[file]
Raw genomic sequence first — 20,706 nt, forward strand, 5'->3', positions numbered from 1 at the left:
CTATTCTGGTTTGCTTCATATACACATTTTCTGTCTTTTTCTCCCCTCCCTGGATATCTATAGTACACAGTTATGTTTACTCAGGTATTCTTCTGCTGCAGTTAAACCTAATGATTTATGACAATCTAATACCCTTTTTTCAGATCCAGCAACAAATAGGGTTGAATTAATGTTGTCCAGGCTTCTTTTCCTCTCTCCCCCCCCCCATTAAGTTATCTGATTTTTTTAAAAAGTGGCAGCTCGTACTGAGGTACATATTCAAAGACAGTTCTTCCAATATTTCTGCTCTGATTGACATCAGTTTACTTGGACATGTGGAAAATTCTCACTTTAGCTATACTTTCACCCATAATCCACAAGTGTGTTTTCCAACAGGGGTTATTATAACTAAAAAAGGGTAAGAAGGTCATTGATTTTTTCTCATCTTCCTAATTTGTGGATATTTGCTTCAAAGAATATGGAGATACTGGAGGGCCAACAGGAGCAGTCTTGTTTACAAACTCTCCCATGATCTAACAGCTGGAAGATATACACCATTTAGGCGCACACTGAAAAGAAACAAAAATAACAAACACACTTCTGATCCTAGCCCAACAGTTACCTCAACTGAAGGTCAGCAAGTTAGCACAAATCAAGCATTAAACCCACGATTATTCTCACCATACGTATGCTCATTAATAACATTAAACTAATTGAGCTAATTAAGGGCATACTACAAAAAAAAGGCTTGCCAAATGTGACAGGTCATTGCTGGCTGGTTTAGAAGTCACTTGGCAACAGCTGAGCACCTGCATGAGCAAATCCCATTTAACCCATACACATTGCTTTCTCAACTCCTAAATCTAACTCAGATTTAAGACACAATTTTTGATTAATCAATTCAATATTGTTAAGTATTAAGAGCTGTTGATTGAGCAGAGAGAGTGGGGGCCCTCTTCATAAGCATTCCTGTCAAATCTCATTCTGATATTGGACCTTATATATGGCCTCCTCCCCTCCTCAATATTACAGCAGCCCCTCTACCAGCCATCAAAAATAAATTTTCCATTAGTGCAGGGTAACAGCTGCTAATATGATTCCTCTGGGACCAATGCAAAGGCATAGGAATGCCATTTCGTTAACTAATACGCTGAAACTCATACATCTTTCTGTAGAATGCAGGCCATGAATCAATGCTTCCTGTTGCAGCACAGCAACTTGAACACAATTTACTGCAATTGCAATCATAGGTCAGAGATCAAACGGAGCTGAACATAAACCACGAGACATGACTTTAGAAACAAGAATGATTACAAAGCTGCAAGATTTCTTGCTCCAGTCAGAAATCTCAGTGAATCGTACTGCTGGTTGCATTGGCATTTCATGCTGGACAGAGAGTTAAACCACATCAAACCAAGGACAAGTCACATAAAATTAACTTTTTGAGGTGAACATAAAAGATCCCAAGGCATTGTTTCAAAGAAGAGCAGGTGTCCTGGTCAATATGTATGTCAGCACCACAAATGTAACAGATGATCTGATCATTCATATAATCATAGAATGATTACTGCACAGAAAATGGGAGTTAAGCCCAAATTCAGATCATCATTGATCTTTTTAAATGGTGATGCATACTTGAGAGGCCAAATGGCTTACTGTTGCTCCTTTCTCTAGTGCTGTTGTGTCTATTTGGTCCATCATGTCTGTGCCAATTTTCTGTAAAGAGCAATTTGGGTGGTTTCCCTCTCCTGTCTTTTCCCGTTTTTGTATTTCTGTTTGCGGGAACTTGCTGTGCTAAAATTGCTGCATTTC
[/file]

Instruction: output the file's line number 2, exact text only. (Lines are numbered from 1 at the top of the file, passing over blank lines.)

CTATTCTGGTTTGCTTCATATACACATTTTCTGTCTTTTTCTCCCCTCCCTGGATATCTATAGTACACAGTTATGTTTACTCAGGTATTCTTCTGCTGCAGTTAAACCTAATGATTTATGACAATCTAATACCCTTTTTTCAGATCCAGCAACAAATAGGGTTGAATTAATGTTGTCCAGGCTTCTTTTCCTCTCTCCCCCCCCCCATTAAGTTATCTGATTTTTTTAAAAAGTGGCAGCTCGTACTGAGGTACATATTCAAAGACAGTTCTTCCAATATTTCTGCTCTGATTGACATCAGTTTACTTGGACATGTGGAAAATTCTCACTTTAGCTATACTTTCACCCATAATCCACAAGTGTGTTTTCCAACAGGGGTTATTATAACTAAAAAAGGGTAAGAAGGTCATTGATTTTTTCTCATCTTCCTAATTTGTGGATATTTGCTTCAAAGAATATGGAGATACTGGAGGGCCAACAGGAGCAGTCTTGTTTACAAACTCTCCCATGATCTAACAGCTGGAAGATATACACCATTTAGGCGCACACTGAAAAGAAACAAAAATAACAAACACACTTCTGATCCTAGCCCAACAGTTACCTCAACTGAAGGTCAGCAAGTTAGCACAAATCAAGCATTAAACCCACGATTATTCTCACCATACGTATGCTCATTAATAACATTAAACTAATTGAGCTAATTAAGGGCATACTACAAAAAAAAGGCTTGCCAAATGTGACAGGTCATTGCTGGCTGGTTTAGAAGTCACTTGGCAACAGCTGAGCACCTGCATGAGCAAATCCCATTTAACCCATACACATTGCTTTCTCAACTCCTAAATCTAACTCAGATTTAAGACACAATTTTTGATTAATCAATTCAATATTGTTAAGTATTAAGAGCTGTTGATTGAGCAGAGAGAGTGGGGGCCCTCTTCATAAGCATTCCTGTCAAATCTCATTCTGATATTGGACCTTATATATGGCCTCCTCCCCTCCTCAATATTACAGCAGCCCCTCTACCAGCCATCAAAAATAAATTTTCCATTAGTGCAGGGTAACAGCTGCTAATATGATTCCTCTGGGACCAATGCAAAGGCATAGGAATGCCATTTCGTTAACTAATACGCTGAAACTCATACATCTTTCTGTAGAATGCAGGCCATGAATCAATGCTTCCTGTTGCAGCACAGCAACTTGAACACAATTTACTGCAATTGCAATCATAGGTCAGAGATCAAACGGAGCTGAACATAAACCACGAGACATGACTTTAGAAACAAGAATGATTACAAAGCTGCAAGATTTCTTGCTCCAGTCAGAAATCTCAGTGAATCGTACTGCTGGTTGCATTGGCATTTCATGCTGGACAGAGAGTTAAACCACATCAAACCAAGGACAAGTCACATAAAATTAACTTTTTGAGGTGAACATAAAAGATCCCAAGGCATTGTTTCAAAGAAGAGCAGGTGTCCTGGTCAATATGTATGTCAGCACCACAAATGTAACAGATGATCTGATCATTCATATAATCATAGAATGATTACTGCACAGAAAATGGGAGTTAAGCCCAAATTCAGATCATCATTGATCTTTTTAAATGGTGATGCATACTTGAGAGGCCAAATGGCTTACTGTTGCTCCTTTCTCTAGTGCTGTTGTGTCTATTTGGTCCATCATGTCTGTGCCAATTTTCTGTAAAGAGCAATTTGGGTGGTTTCCCTCTCCTGTCTTTTCCCGTTTTTGTATTTCTGTTTGCGGGAACTTGCTGTGCTAAAATTGCTGCATTTC